Right now, we are in GK 1 M block market in South Delhi and DLF Phase 4 Gurugram and the delivery kitchen is in Lado Sarai. I’d be very honest, I am not too sure where the brand is going as of now. It’s been a struggle, our numbers have dropped. We haven’t achieved the projected numbers so we might wrap up the brand. For now, we aren’t in expansion mode. We are trying to consolidate most of the things. Compared to the rentals, it doesn’t make sense to be sitting in three locations. We have a seating for about 20 people but we aren’t able to convert that seating. It doesn’t make sense to pay that kind of a rental.
We had one [outlet] in SDA and one in Select City Walk that we had to shut down. We closed them right after demonetisation as things weren’t working well in our favour.
Who do you think is at fault here?
The cost of marketing on Zomato is very high. There are more than 600 restaurants in search results for one locality so you kind of get lost in the crowd, right? So you have to spend money on marketing to stand out which is a big expense.
The marketing budget also has to translate into new customers but it’s not happened for us. That’s why I think Mexican food is difficult for people to try as it’s a new cuisine which people don’t know about.
Delivery options are for someone with 10+ outlets, then only people will come to your website and order otherwise they will just place orders through Zomato or Swiggy where you end up getting lost or pay heavy commissions. But Domino’s can achieve it on their own because they have 600 outlets, it makes sense for them.
Is it the location, then, which decides the fate of a restaurant with a different offering?
It’s just not the location but also the rental. Your rent can never be more than 10-15% of your expected sale value. For us, it is around 30%. Globally, it has been tried. 15% is the highest you can go and you can’t work at 30%. Because we are niche, more expensive than other outlets. We are competing with Subway which is way cheaper and a multinational brand. So obviously you would go there and have that instead of trying a taco or a burrito.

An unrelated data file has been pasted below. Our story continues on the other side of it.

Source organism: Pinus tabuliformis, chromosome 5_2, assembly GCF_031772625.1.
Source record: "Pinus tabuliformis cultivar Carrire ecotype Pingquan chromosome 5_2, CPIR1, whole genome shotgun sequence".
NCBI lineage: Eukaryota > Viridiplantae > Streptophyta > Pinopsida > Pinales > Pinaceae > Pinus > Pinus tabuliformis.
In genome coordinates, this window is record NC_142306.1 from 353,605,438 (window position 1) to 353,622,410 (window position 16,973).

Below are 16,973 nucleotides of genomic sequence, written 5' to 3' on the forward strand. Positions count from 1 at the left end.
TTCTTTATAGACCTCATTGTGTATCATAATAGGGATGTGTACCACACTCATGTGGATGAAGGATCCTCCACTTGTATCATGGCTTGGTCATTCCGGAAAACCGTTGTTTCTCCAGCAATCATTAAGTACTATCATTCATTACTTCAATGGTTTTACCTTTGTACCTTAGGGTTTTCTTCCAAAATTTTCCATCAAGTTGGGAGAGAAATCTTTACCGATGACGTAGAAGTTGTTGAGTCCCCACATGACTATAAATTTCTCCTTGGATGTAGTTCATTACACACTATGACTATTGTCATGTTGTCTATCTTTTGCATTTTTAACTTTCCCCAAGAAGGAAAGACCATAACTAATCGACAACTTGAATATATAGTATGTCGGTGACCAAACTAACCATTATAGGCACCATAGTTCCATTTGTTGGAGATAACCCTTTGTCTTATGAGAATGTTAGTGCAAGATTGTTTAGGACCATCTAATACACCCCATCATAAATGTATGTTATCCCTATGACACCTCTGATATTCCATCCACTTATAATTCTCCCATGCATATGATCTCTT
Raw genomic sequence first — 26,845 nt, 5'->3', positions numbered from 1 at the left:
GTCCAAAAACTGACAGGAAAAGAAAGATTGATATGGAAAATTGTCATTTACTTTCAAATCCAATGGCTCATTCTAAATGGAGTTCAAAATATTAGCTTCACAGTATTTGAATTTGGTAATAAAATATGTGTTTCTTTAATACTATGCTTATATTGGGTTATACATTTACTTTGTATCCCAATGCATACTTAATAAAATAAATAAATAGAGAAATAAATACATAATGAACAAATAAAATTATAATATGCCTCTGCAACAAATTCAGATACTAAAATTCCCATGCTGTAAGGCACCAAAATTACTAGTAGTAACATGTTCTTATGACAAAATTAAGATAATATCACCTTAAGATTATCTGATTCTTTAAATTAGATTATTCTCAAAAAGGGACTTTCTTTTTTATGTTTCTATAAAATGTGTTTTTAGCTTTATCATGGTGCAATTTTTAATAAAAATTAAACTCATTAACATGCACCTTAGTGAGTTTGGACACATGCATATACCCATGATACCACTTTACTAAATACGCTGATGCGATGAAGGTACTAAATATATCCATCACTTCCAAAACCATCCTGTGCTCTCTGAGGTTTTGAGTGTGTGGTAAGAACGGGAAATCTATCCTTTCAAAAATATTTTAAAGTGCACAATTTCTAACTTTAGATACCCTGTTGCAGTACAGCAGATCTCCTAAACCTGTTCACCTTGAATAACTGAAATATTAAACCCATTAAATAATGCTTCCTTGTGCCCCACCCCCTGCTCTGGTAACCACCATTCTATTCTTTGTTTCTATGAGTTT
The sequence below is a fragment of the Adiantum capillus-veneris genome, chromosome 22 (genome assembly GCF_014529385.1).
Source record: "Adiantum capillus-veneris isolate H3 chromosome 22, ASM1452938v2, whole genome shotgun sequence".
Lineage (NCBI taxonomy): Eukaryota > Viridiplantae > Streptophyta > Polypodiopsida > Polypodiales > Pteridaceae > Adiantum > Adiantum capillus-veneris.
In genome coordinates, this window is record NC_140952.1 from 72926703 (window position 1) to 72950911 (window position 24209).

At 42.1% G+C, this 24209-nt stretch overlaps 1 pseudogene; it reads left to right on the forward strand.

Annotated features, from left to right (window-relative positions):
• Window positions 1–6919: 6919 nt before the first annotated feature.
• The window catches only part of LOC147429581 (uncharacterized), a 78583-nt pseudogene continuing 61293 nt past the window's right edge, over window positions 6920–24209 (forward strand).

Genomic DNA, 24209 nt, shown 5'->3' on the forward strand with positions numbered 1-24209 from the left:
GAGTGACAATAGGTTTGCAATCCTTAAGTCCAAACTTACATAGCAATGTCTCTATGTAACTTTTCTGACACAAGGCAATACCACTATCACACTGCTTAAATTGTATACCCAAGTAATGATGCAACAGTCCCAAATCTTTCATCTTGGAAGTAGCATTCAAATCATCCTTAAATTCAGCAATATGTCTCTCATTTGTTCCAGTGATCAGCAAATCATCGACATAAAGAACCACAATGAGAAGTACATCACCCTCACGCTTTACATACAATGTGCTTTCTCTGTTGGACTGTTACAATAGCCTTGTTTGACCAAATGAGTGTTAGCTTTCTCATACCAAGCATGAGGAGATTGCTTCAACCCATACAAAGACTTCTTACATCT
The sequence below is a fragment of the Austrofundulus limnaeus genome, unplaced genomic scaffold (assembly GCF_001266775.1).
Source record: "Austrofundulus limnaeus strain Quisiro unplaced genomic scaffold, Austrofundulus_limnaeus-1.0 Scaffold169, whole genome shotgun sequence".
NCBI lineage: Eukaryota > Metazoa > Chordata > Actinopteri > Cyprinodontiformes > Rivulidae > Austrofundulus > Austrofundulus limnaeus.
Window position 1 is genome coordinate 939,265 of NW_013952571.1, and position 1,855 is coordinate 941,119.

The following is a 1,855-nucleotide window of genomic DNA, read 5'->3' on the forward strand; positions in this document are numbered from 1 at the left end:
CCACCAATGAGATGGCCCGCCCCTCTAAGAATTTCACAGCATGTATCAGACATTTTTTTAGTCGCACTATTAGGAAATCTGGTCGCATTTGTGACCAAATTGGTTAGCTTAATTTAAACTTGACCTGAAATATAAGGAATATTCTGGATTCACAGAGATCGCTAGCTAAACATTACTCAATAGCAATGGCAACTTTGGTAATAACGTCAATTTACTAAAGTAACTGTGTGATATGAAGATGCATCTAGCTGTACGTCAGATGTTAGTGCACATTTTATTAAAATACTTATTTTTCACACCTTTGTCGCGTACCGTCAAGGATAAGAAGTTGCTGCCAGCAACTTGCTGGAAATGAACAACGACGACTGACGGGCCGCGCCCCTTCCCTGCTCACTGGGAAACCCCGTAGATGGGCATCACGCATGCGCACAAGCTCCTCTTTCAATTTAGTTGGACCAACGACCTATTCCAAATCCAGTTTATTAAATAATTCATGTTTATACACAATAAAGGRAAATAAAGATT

It’s a combination of location, rentals and cuisines. Something like Mexican when brought to a city, people don’t want it in QSR format. That’s what we thought that we would introduce it in a cheaper, gourmet way but people don’t seem to want that. I think if we were sitting on the model of Ariba or the one in Khan Market which do Mexican. Because of their high rates, they make it about an experience rather than just about serving food quickly.
What’s the big problem in selling Mexican food to the Indian consumers?
You can compare my taco to a subway, we have same price points but subway will fill you up more than a taco. But people don’t understand that a subway is all preservatives and processed food while we are giving you all fresh, gourmet food that is cooked and done right in front of you. That is something that people need to understand. I think it will only come with time. For now, there is definitely a struggle in the market.
Mexican doesn’t have as big an audience in India, probably not in Delhi. I have heard that Mumbai and Bangalore does really well in terms of sale. There is younger generation there and people are more willing to try. There’s a place called California Burrito in Bangalore which has been doing well because they have 13 outlets now. Taco Bell has been there for 8 years. People travel a lot more there because of the IT crowd travelling to America more often. So they relate more to the palette. We were thinking about moving base. In future, we might go to other cities and try it out.
What have you learned through your journey about the industry that you didn’t know earlier?
The major thing about the restaurant industry is that it’s something which requires a lot more hard work and time as compared to other businesses. It’s not like one thing. You are in retail and you are also in a manufacturing facility. It’s not easy to be on two sides of the business at the same time. But yes, there are good payoffs if you get the model right.
Biggest backbreaking for restaurants in Delhi is the rentals. That’s what happens because the life of restaurant owners is very difficult.
Do you think having a food consultant on board could have helped frame things better?